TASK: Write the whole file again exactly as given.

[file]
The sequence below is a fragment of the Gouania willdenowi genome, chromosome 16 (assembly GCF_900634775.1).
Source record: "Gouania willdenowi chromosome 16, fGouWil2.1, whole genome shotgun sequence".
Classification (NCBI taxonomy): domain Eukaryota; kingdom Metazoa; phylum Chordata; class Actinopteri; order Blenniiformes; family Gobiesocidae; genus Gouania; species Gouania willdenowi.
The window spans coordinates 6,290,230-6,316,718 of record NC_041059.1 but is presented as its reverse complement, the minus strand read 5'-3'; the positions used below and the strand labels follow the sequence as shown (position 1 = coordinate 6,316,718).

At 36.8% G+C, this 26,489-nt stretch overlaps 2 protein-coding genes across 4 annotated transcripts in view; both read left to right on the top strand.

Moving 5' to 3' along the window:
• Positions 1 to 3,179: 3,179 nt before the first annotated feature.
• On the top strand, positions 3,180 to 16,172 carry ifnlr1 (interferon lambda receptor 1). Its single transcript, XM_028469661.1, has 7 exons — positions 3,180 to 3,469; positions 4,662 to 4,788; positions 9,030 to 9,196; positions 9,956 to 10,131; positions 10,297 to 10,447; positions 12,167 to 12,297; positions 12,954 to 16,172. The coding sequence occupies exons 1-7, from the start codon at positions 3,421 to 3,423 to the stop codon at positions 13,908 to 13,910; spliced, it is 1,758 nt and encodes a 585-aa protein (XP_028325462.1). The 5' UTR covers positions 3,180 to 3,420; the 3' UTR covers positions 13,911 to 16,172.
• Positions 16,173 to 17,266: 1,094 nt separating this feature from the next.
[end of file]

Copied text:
The sequence below is a fragment of the Gouania willdenowi genome, chromosome 16 (assembly GCF_900634775.1).
Source record: "Gouania willdenowi chromosome 16, fGouWil2.1, whole genome shotgun sequence".
Classification (NCBI taxonomy): domain Eukaryota; kingdom Metazoa; phylum Chordata; class Actinopteri; order Blenniiformes; family Gobiesocidae; genus Gouania; species Gouania willdenowi.
The window spans coordinates 6,290,230-6,316,718 of record NC_041059.1 but is presented as its reverse complement, the minus strand read 5'-3'; the positions used below and the strand labels follow the sequence as shown (position 1 = coordinate 6,316,718).

At 36.8% G+C, this 26,489-nt stretch overlaps 2 protein-coding genes across 4 annotated transcripts in view; both read left to right on the top strand.

Moving 5' to 3' along the window:
• Positions 1 to 3,179: 3,179 nt before the first annotated feature.
• On the top strand, positions 3,180 to 16,172 carry ifnlr1 (interferon lambda receptor 1). Its single transcript, XM_028469661.1, has 7 exons — positions 3,180 to 3,469; positions 4,662 to 4,788; positions 9,030 to 9,196; positions 9,956 to 10,131; positions 10,297 to 10,447; positions 12,167 to 12,297; positions 12,954 to 16,172. The coding sequence occupies exons 1-7, from the start codon at positions 3,421 to 3,423 to the stop codon at positions 13,908 to 13,910; spliced, it is 1,758 nt and encodes a 585-aa protein (XP_028325462.1). The 5' UTR covers positions 3,180 to 3,420; the 3' UTR covers positions 13,911 to 16,172.
• Positions 16,173 to 17,266: 1,094 nt separating this feature from the next.